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How to Know When to Quit | Scott H Young

The Commitment Muscle

Sticking through things longer builds resilience. But sticking through on a bad idea, project or effort can lose you years of your life.

The goal is to increase your ability to sustain commitments you make to yourself, without undermining those commitments by over-committing to the wrong things.

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How to Know When to Quit | Scott H Young

How to Know When to Quit | Scott H Young

https://www.scotthyoung.com/blog/2018/10/11/how-to-know-when-to-quit/

scotthyoung.com

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Key Ideas

The Commitment Muscle

Sticking through things longer builds resilience. But sticking through on a bad idea, project or effort can lose you years of your life.

The goal is to increase your ability to sustain commitments you make to yourself, without undermining those commitments by over-committing to the wrong things.

Quitting Points

They are pre-specified periods of time, effort or stress that you decide you’re willing to endure before you step back and re-evaluate.

Pick Your Quitting Point

  • Set shorter lengths of projects: set projects that are short enough that committing to them all the way is easy enough to do or break into chunks th bigger ones.
  • Set re-evaluation points for ongoing habits and goals.
  • Based on impact to other areas of your life. You can choose metrics like: time and how those things impact your life.

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Why you are afraid of quitting

The sunk cost fallacy is one of the primary reasons you are so afraid to quit anything. It occurs when you tell yourself that you can’t quit because of all the time or money you have ...

Overcome the fear of quitting

Sunk cost is about the past. Opportunity cost is about the future.

If you are scared to quit (which is absolutely natural), always think of the opportunity cost. Think of the brighter future, not the scary past, and often times that is enough to give you that extra push to make the right decision.

Long-term cost outweighs short-term benefits

When you finally succeed, but you don’t have the health or someone to share the success with, the project might prove not be be worth it. 

Take 5 minutes at the end of the week and reflect on what you have achieved versus what you had to give up to achieve it so you don’t end up giving up too much without even realizing it.  Make this a habit

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Quit When...
  • You're consistently experiencing more frustration than reward.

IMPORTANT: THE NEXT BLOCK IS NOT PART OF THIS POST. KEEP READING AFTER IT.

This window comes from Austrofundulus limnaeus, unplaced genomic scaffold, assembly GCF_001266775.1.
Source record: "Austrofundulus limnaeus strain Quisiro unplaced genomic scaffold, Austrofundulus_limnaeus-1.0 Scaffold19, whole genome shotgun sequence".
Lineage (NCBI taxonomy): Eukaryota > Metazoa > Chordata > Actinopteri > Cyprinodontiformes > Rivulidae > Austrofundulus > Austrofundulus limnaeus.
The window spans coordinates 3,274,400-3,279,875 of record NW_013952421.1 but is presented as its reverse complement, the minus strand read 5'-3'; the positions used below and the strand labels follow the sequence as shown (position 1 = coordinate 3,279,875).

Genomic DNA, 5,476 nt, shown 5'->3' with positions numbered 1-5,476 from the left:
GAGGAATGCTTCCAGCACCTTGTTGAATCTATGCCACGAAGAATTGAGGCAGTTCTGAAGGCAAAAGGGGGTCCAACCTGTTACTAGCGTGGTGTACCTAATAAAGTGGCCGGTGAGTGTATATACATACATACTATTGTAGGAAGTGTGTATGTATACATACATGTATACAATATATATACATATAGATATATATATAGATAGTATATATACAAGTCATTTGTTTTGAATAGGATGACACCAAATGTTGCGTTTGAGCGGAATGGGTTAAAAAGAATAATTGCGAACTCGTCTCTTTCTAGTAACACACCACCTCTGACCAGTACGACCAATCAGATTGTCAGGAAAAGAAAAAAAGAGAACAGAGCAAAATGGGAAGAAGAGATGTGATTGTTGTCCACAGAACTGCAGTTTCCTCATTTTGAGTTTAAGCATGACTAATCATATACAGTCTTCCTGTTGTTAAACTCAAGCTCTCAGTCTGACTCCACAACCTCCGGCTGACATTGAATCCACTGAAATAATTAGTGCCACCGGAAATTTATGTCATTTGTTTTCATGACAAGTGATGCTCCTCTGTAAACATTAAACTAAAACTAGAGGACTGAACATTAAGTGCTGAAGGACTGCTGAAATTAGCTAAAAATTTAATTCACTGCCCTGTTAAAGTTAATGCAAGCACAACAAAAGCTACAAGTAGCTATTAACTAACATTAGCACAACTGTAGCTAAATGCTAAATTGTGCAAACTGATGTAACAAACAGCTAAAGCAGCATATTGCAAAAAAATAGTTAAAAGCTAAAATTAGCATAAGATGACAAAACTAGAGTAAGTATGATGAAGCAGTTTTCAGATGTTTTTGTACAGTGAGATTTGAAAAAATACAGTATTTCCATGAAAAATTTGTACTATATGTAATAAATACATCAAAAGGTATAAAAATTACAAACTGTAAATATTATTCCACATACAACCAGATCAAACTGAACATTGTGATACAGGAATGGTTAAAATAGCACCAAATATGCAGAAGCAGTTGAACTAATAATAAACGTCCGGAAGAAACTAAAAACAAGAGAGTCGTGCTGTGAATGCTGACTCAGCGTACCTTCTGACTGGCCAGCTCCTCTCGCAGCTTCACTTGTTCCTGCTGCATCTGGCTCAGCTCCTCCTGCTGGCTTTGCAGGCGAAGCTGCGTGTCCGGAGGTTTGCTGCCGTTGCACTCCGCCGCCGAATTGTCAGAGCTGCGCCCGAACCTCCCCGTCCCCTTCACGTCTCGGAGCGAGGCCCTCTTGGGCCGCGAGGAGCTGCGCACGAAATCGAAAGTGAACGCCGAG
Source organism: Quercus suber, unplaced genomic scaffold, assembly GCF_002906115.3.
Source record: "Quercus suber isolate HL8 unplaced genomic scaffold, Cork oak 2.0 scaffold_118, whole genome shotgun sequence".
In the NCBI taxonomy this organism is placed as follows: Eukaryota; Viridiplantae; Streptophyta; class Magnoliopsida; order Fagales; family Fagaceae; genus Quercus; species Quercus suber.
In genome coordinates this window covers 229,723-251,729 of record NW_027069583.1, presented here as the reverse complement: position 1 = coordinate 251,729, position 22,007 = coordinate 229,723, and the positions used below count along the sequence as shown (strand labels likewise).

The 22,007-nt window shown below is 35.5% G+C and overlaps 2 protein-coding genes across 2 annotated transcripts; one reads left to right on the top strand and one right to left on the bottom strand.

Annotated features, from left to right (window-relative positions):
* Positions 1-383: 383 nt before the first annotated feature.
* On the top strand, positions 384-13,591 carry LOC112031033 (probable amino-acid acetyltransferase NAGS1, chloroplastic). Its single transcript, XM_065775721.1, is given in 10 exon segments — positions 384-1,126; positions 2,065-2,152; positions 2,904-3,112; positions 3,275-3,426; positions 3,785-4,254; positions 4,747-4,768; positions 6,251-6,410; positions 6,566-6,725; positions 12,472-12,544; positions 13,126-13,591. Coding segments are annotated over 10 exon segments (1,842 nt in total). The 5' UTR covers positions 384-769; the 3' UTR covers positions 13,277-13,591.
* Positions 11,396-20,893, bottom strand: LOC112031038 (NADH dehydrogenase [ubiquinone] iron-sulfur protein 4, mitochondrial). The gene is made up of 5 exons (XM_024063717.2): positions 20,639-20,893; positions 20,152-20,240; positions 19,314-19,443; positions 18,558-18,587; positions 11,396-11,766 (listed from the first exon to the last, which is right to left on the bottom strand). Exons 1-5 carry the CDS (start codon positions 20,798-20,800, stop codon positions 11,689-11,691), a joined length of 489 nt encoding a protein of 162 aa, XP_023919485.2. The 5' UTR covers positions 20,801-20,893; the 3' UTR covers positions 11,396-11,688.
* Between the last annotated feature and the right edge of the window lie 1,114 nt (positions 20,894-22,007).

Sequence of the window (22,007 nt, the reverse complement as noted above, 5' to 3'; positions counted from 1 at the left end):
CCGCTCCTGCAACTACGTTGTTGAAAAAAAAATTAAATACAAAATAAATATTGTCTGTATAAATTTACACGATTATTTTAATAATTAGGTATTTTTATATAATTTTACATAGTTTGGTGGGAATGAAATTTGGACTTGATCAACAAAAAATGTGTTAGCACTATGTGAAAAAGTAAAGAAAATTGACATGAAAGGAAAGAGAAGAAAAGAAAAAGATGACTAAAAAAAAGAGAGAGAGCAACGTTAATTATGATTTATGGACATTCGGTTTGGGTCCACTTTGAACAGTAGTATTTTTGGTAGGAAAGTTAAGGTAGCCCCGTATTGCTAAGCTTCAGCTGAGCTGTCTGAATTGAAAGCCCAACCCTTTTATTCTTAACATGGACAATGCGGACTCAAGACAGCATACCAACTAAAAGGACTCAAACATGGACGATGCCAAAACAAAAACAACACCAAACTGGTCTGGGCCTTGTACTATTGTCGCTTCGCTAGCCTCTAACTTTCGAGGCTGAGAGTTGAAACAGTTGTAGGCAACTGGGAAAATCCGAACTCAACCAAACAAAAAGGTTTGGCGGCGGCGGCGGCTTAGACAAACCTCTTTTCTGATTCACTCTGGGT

• You can't envision a possible solution or continuing this way.
  • Spending time on this keeps you from more rewardin...
Before You Call It Quits
  • Make sure you've identified the real causes of your unhappiness. Keep a diary of events and problems.
  • Give it a chance. Many things, like diets, require time to work out.
  • Try many other solutions.
  • Have a backup plan. Know what you're going to do if you quit and what you need to do to prepare for that.
Analysis paralysis
It's a form of procrastination.

It happens when you convince yourself you can't go forward with a decision, because you haven't given it enough thought, done enough research or figured thi...

Why analysis paralysis happens

It has the same root cause as all forms of procrastination. It is caused by the desire to avoid something unpleasant: you don’t want to get started, so you start searching for excuses to justify avoiding the unpleasantness.

And there really are fears, uncertainties or doubts, which make doing more research an attractive excuse.

Dealing with analysis paralysis

You have to manage 2 realities: 

  • Rationalization: Deal with your rationalization that you need more time to think, plan and research by preventing this excuse from working.
  • Underlying fear: Even if you convince yourself that you are engaging in procrastination and your paralysis is unhelpful, that may not stop you from doing it. Now you need to figure out how to get past it.

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Reality Check

All efforts towards correctly pursuing your own personal development must take into account reality, not how you think the world should work. The truth is reality isn’t fair and just trying your...

Success Bias

Almost no popular self-help authors are going to have had the experience of pursuing a dream (like becoming an author) and not having it eventually work out. 

Understanding reality means that you have to accept that some of your dreams won’t come true just because you work hard enough, be creative enough or go to enough seminars. Don’t base your decisions on a false model of reality.

Outcome Based Thinking

When pursuing a dream you have the underlying assumption that when you reach it you will be happy. That is false. 

Achieving goals doesn’t make you happy because achievements on their own hold no lasting emotional value. Only growth, fulfilment and passion has value.

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Building habits

The basic process for building all habits is basically the same: you repeatedly condition the behavior you want, over time, until it becomes automatic.

But no habit starts out auto...

Conditioning a habit
2 main ways you can condition a habit: